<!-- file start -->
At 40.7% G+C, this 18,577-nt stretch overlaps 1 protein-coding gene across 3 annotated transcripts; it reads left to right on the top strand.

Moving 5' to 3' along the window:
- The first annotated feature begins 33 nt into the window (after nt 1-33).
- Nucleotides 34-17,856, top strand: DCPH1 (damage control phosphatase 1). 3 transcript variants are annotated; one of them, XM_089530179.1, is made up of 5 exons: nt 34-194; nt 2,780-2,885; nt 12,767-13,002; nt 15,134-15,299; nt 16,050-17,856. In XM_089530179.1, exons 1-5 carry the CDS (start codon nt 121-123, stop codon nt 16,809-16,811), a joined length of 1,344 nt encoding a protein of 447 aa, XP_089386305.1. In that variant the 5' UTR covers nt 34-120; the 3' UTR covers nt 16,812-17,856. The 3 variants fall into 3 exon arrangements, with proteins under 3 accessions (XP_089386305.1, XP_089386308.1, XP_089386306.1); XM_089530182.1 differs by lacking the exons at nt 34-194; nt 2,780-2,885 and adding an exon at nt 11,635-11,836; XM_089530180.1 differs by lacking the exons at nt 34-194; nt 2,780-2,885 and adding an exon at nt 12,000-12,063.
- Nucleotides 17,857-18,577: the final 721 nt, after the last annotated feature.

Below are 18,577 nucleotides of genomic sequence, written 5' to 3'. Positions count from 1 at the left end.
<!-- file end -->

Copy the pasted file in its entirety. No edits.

At 40.7% G+C, this 18,577-nt stretch overlaps 1 protein-coding gene across 3 annotated transcripts; it reads left to right on the top strand.

Moving 5' to 3' along the window:
- The first annotated feature begins 33 nt into the window (after nt 1-33).
- Nucleotides 34-17,856, top strand: DCPH1 (damage control phosphatase 1). 3 transcript variants are annotated; one of them, XM_089530179.1, is made up of 5 exons: nt 34-194; nt 2,780-2,885; nt 12,767-13,002; nt 15,134-15,299; nt 16,050-17,856. In XM_089530179.1, exons 1-5 carry the CDS (start codon nt 121-123, stop codon nt 16,809-16,811), a joined length of 1,344 nt encoding a protein of 447 aa, XP_089386305.1. In that variant the 5' UTR covers nt 34-120; the 3' UTR covers nt 16,812-17,856. The 3 variants fall into 3 exon arrangements, with proteins under 3 accessions (XP_089386305.1, XP_089386308.1, XP_089386306.1); XM_089530182.1 differs by lacking the exons at nt 34-194; nt 2,780-2,885 and adding an exon at nt 11,635-11,836; XM_089530180.1 differs by lacking the exons at nt 34-194; nt 2,780-2,885 and adding an exon at nt 12,000-12,063.
- Nucleotides 17,857-18,577: the final 721 nt, after the last annotated feature.

Below are 18,577 nucleotides of genomic sequence, written 5' to 3'. Positions count from 1 at the left end.